Making the Case for Trade 

By Edward Welsch October 23, 2015

WHEN PILLOWTEX CORPORATION shut down its Kannapolis, North Carolina, textile manufacturing plants in 2003, it was the largest layoff in the state’s history and a personal loss for 7,600 workers.

“It was like everybody in Kannapolis got a punch in the stomach … it was like your favorite uncle died,” a laid-off worker told the local newspaper. For newly unemployed workers there was an easy target to blame: free trade.

North Carolina’s textile industry had been among the largest in the world for decades after the U.S. Civil War, and employed nearly 20 percent of the state’s population at the peak of its prosperity in the 1970s. But industrialization in the developing world rapidly eroded its competitive position since then. By 2012, four-fifths of the state’s textile jobs were gone, and Asian countries including China, India and Bangladesh established their dominance over the industry. 

Examples like the Pillowtex case are being cited by opponents of international trade as the U.S. concludes negotiations of the Trans Pacific Partnership, or TPP. TPP is a 12-country trade agreement between the U.S. and Pacific Rim countries in Asia and Latin America that make up 40 percent of the world economy. It’s one of the most significant world trade deals in decades and promises major economic benefits to the countries involved. TPP’s opponents say the deal will harm local workers, and they can make a powerful emotional argument by pointing to individuals who lost their jobs to international competition.

But were trade agreements really responsible for the closure of North Carolina textile factories like Pillowtex? The reality is that the rapid growth of Asian economies including China and India drove the change, and it was by being open to trade that North Carolina was able to replace those lost jobs with higher paying ones.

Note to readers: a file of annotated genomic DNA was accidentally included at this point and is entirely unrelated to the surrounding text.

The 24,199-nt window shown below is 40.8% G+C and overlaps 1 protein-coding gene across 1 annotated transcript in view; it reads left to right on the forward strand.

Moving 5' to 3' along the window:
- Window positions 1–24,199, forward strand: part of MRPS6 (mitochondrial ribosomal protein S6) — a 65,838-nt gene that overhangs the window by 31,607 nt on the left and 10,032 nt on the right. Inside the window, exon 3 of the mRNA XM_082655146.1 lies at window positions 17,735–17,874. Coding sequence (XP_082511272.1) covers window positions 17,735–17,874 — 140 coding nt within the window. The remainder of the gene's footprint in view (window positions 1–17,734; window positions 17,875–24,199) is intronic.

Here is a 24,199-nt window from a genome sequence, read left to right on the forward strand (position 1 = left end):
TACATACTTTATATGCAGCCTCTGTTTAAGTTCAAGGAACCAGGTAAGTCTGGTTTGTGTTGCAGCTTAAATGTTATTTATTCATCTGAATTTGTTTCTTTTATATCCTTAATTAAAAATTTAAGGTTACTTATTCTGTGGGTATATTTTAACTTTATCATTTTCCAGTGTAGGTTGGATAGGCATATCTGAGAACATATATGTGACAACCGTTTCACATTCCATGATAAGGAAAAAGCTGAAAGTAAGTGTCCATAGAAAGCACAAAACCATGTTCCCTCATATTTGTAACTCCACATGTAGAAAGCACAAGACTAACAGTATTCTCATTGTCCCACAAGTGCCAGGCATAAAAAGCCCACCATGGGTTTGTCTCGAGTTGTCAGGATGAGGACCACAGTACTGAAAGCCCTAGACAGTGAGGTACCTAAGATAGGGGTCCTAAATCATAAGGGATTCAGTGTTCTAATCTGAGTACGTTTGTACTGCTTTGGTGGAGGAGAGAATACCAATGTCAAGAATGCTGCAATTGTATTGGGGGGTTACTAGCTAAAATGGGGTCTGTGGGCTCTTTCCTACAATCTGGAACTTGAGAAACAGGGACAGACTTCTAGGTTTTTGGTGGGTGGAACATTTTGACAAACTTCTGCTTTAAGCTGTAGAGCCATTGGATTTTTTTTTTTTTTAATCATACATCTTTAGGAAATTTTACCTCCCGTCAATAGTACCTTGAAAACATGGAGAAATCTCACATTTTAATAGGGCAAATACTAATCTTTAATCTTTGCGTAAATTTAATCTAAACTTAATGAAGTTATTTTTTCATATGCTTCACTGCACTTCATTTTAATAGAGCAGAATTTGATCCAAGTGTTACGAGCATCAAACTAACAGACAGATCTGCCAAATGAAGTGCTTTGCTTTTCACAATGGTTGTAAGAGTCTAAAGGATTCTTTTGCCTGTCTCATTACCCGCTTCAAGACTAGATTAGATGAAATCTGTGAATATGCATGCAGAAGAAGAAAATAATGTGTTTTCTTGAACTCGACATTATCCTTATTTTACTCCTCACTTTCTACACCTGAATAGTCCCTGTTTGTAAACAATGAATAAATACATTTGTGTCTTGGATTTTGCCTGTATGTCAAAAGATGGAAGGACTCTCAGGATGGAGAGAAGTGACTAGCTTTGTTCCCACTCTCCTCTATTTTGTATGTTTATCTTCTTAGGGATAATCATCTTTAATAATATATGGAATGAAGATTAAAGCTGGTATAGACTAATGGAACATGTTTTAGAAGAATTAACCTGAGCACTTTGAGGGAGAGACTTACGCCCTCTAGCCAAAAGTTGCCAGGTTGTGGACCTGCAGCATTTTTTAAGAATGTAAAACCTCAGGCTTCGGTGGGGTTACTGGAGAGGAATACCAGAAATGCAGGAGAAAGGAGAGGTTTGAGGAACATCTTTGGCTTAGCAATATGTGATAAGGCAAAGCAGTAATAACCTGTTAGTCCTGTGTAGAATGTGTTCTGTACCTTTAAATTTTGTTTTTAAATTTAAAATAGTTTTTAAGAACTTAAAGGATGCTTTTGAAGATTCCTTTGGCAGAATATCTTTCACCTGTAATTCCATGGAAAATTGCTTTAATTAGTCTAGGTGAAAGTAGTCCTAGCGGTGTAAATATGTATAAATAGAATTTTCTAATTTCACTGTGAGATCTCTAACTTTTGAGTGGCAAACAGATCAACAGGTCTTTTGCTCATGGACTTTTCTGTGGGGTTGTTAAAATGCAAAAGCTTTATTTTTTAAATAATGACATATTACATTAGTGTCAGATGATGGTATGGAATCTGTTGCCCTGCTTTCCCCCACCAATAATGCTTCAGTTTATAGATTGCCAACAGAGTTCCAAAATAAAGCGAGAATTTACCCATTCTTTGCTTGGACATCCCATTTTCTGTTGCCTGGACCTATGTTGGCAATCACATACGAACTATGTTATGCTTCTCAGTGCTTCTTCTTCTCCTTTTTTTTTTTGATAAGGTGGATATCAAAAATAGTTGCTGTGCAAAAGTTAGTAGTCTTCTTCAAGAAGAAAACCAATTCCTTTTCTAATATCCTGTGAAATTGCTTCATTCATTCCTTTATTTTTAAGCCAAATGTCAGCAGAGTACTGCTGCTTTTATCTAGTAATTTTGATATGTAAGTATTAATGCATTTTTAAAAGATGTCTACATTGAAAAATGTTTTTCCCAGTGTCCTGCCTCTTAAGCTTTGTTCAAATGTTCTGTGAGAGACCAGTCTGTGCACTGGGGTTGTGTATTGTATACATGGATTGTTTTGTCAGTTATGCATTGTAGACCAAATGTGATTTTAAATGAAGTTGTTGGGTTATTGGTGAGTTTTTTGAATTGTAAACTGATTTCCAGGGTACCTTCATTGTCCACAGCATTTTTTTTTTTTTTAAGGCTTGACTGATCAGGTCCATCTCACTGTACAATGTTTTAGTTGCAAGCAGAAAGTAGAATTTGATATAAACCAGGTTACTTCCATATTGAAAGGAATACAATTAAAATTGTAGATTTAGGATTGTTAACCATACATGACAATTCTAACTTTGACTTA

Comparative advantage

Making the case for trade requires looking at the big picture. The benefits of free trade are numerous, but sometimes harder to see because they are spread across society. From higher wages for workers and lower prices for consumers to less strain on natural resources, free trade agreements set standards for workers’ rights and the environment that wouldn’t otherwise exist. In the case of food, international trade is vital to deliver safe, affordable and nutritious food to a growing global population.

“If we don’t have free trade, we won’t have enough food for 9 billion people by 2050, or we’ll have to plant all over the face of the globe,” Paul Conway, Cargill vice chairman, said in a recent interview. “Free trade is the best way to grow the most food on the least land, in the most affordable and least environmentally destructive way possible.”